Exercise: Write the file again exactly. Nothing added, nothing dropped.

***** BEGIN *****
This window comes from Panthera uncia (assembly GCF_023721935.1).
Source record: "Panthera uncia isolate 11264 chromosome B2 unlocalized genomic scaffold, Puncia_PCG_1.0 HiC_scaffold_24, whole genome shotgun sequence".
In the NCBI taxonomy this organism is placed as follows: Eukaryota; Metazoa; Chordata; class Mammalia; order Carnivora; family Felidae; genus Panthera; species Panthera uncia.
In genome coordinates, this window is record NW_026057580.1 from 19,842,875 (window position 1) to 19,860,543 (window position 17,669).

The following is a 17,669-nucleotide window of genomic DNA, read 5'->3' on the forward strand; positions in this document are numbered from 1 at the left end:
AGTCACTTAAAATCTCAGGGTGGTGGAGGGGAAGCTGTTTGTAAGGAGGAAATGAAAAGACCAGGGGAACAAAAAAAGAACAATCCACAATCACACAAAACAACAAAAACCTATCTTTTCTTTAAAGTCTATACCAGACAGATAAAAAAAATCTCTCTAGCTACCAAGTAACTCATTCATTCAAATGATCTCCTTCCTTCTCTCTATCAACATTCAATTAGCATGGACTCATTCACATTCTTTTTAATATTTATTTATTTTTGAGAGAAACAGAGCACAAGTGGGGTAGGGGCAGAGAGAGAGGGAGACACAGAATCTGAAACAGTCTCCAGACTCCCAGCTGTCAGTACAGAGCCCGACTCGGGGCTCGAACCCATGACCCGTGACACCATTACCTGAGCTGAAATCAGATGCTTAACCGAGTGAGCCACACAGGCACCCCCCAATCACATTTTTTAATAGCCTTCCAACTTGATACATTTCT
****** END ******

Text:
This window comes from Panthera uncia (assembly GCF_023721935.1).
Source record: "Panthera uncia isolate 11264 chromosome B2 unlocalized genomic scaffold, Puncia_PCG_1.0 HiC_scaffold_24, whole genome shotgun sequence".
In the NCBI taxonomy this organism is placed as follows: Eukaryota; Metazoa; Chordata; class Mammalia; order Carnivora; family Felidae; genus Panthera; species Panthera uncia.
In genome coordinates, this window is record NW_026057580.1 from 19,842,875 (window position 1) to 19,860,543 (window position 17,669).

The following is a 17,669-nucleotide window of genomic DNA, read 5'->3' on the forward strand; positions in this document are numbered from 1 at the left end:
AGTCACTTAAAATCTCAGGGTGGTGGAGGGGAAGCTGTTTGTAAGGAGGAAATGAAAAGACCAGGGGAACAAAAAAAGAACAATCCACAATCACACAAAACAACAAAAACCTATCTTTTCTTTAAAGTCTATACCAGACAGATAAAAAAAATCTCTCTAGCTACCAAGTAACTCATTCATTCAAATGATCTCCTTCCTTCTCTCTATCAACATTCAATTAGCATGGACTCATTCACATTCTTTTTAATATTTATTTATTTTTGAGAGAAACAGAGCACAAGTGGGGTAGGGGCAGAGAGAGAGGGAGACACAGAATCTGAAACAGTCTCCAGACTCCCAGCTGTCAGTACAGAGCCCGACTCGGGGCTCGAACCCATGACCCGTGACACCATTACCTGAGCTGAAATCAGATGCTTAACCGAGTGAGCCACACAGGCACCCCCCAATCACATTTTTTAATAGCCTTCCAACTTGATACATTTCT